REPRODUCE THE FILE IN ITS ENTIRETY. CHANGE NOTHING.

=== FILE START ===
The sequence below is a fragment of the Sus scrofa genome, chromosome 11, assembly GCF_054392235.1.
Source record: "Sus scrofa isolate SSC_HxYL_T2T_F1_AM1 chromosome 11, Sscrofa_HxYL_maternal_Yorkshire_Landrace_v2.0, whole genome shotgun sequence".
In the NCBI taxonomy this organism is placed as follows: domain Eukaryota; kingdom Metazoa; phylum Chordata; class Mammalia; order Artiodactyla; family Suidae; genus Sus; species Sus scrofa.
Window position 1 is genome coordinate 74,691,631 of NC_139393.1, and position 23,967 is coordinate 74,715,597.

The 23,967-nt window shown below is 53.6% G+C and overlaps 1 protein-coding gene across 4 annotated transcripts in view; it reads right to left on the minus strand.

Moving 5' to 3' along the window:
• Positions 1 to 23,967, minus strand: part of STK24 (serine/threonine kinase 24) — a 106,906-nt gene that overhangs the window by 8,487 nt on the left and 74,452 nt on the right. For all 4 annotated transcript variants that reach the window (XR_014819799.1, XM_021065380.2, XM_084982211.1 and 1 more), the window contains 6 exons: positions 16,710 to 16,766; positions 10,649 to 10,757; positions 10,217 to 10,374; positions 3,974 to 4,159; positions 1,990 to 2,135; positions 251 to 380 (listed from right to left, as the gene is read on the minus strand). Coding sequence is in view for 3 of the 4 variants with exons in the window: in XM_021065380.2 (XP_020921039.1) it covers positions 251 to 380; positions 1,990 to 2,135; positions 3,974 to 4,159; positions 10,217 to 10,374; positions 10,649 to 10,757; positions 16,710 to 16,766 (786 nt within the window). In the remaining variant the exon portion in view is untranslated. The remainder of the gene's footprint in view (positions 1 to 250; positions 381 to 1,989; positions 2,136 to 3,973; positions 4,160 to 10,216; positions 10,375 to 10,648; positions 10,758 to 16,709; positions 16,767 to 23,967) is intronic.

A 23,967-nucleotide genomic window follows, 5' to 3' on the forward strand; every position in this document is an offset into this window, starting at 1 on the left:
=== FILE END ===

The sequence below is a fragment of the Sus scrofa genome, chromosome 11, assembly GCF_054392235.1.
Source record: "Sus scrofa isolate SSC_HxYL_T2T_F1_AM1 chromosome 11, Sscrofa_HxYL_maternal_Yorkshire_Landrace_v2.0, whole genome shotgun sequence".
In the NCBI taxonomy this organism is placed as follows: domain Eukaryota; kingdom Metazoa; phylum Chordata; class Mammalia; order Artiodactyla; family Suidae; genus Sus; species Sus scrofa.
Window position 1 is genome coordinate 74,691,631 of NC_139393.1, and position 23,967 is coordinate 74,715,597.

The 23,967-nt window shown below is 53.6% G+C and overlaps 1 protein-coding gene across 4 annotated transcripts in view; it reads right to left on the minus strand.

Moving 5' to 3' along the window:
• Positions 1 to 23,967, minus strand: part of STK24 (serine/threonine kinase 24) — a 106,906-nt gene that overhangs the window by 8,487 nt on the left and 74,452 nt on the right. For all 4 annotated transcript variants that reach the window (XR_014819799.1, XM_021065380.2, XM_084982211.1 and 1 more), the window contains 6 exons: positions 16,710 to 16,766; positions 10,649 to 10,757; positions 10,217 to 10,374; positions 3,974 to 4,159; positions 1,990 to 2,135; positions 251 to 380 (listed from right to left, as the gene is read on the minus strand). Coding sequence is in view for 3 of the 4 variants with exons in the window: in XM_021065380.2 (XP_020921039.1) it covers positions 251 to 380; positions 1,990 to 2,135; positions 3,974 to 4,159; positions 10,217 to 10,374; positions 10,649 to 10,757; positions 16,710 to 16,766 (786 nt within the window). In the remaining variant the exon portion in view is untranslated. The remainder of the gene's footprint in view (positions 1 to 250; positions 381 to 1,989; positions 2,136 to 3,973; positions 4,160 to 10,216; positions 10,375 to 10,648; positions 10,758 to 16,709; positions 16,767 to 23,967) is intronic.

A 23,967-nucleotide genomic window follows, 5' to 3' on the forward strand; every position in this document is an offset into this window, starting at 1 on the left: